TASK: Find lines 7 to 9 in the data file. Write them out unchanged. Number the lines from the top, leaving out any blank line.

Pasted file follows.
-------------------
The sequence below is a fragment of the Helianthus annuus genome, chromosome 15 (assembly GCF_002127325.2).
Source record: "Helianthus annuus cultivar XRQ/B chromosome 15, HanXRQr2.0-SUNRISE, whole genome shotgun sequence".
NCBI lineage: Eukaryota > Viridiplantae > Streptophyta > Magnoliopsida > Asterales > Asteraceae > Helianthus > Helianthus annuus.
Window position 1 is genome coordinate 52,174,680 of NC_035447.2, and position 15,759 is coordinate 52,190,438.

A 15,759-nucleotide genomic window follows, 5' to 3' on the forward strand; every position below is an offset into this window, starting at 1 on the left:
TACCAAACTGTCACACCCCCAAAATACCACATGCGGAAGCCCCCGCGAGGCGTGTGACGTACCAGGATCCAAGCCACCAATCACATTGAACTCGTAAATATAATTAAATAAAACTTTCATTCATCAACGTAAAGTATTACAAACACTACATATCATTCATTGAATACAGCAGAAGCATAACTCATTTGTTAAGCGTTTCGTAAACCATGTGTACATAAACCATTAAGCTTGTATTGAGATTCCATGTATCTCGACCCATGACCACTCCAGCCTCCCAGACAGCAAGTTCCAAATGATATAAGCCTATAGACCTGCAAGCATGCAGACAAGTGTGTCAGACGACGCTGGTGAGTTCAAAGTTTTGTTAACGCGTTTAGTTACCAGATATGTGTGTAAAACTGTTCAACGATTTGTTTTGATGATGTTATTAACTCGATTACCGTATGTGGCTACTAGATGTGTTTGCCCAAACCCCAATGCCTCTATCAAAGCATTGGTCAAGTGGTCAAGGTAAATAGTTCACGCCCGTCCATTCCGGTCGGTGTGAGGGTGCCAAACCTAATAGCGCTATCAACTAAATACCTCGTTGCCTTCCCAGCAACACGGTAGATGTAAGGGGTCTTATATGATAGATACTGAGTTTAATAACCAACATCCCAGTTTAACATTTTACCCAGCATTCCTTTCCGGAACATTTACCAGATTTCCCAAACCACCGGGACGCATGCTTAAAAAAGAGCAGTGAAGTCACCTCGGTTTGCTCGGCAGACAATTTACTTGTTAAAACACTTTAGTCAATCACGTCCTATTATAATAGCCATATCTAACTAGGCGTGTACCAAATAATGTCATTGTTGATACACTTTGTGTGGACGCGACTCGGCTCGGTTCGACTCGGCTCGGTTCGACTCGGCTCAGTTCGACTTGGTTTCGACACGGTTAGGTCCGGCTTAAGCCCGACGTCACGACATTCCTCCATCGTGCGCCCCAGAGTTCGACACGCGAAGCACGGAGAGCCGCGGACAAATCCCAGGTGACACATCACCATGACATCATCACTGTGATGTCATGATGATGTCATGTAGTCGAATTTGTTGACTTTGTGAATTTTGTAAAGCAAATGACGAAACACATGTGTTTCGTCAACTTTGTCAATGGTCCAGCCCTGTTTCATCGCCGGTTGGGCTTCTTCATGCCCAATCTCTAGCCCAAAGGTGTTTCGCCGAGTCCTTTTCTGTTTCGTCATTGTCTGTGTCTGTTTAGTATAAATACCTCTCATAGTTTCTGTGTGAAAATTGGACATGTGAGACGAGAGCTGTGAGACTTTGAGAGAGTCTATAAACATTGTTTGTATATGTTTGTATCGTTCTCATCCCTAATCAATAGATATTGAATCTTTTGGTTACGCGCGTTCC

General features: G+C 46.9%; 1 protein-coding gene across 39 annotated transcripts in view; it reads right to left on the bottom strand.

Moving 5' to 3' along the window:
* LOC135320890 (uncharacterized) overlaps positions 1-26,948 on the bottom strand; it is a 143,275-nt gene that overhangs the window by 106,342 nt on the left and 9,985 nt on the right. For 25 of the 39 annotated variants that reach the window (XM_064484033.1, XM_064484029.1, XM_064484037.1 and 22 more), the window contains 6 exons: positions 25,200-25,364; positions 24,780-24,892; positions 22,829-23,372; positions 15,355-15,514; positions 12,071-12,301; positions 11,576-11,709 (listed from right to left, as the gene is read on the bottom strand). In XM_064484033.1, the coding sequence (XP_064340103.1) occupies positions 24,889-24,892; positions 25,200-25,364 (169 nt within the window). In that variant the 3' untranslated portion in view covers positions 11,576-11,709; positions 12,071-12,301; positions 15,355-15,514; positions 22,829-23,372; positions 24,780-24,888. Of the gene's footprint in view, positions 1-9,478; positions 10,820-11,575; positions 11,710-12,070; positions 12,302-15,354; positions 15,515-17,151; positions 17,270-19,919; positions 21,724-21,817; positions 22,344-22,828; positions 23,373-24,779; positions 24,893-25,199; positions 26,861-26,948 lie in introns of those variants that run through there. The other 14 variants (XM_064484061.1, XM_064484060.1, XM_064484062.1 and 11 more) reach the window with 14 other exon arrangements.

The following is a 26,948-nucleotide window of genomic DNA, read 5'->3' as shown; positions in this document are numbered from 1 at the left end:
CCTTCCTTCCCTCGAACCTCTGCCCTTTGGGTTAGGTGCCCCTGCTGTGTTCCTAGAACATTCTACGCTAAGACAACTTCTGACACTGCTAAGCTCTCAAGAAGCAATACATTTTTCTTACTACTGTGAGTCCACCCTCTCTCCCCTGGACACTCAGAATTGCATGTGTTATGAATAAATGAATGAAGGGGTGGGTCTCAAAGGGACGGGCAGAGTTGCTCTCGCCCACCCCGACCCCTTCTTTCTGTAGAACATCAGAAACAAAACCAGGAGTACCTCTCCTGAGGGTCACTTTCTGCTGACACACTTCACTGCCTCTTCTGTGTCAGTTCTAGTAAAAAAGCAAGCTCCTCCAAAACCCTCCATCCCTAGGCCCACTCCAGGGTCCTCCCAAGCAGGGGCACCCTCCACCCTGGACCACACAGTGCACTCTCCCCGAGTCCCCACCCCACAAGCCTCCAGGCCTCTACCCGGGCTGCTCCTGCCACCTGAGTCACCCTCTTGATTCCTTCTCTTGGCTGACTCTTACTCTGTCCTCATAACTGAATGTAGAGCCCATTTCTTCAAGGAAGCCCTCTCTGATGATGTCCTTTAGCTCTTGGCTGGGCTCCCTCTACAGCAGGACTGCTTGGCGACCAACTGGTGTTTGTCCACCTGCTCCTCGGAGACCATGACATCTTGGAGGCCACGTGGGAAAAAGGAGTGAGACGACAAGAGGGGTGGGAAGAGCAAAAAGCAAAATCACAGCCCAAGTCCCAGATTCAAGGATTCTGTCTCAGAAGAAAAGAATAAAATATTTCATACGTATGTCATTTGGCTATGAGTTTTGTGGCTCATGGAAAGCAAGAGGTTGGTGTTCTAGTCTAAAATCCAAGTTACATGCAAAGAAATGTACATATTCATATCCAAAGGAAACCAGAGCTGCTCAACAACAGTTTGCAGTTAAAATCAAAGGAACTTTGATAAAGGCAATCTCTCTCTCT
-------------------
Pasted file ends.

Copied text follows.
General features: G+C 46.9%; 1 protein-coding gene across 39 annotated transcripts in view; it reads right to left on the bottom strand.

Moving 5' to 3' along the window:
* LOC135320890 (uncharacterized) overlaps positions 1-26,948 on the bottom strand; it is a 143,275-nt gene that overhangs the window by 106,342 nt on the left and 9,985 nt on the right. For 25 of the 39 annotated variants that reach the window (XM_064484033.1, XM_064484029.1, XM_064484037.1 and 22 more), the window contains 6 exons: positions 25,200-25,364; positions 24,780-24,892; positions 22,829-23,372; positions 15,355-15,514; positions 12,071-12,301; positions 11,576-11,709 (listed from right to left, as the gene is read on the bottom strand). In XM_064484033.1, the coding sequence (XP_064340103.1) occupies positions 24,889-24,892; positions 25,200-25,364 (169 nt within the window). In that variant the 3' untranslated portion in view covers positions 11,576-11,709; positions 12,071-12,301; positions 15,355-15,514; positions 22,829-23,372; positions 24,780-24,888. Of the gene's footprint in view, positions 1-9,478; positions 10,820-11,575; positions 11,710-12,070; positions 12,302-15,354; positions 15,515-17,151; positions 17,270-19,919; positions 21,724-21,817; positions 22,344-22,828; positions 23,373-24,779; positions 24,893-25,199; positions 26,861-26,948 lie in introns of those variants that run through there. The other 14 variants (XM_064484061.1, XM_064484060.1, XM_064484062.1 and 11 more) reach the window with 14 other exon arrangements.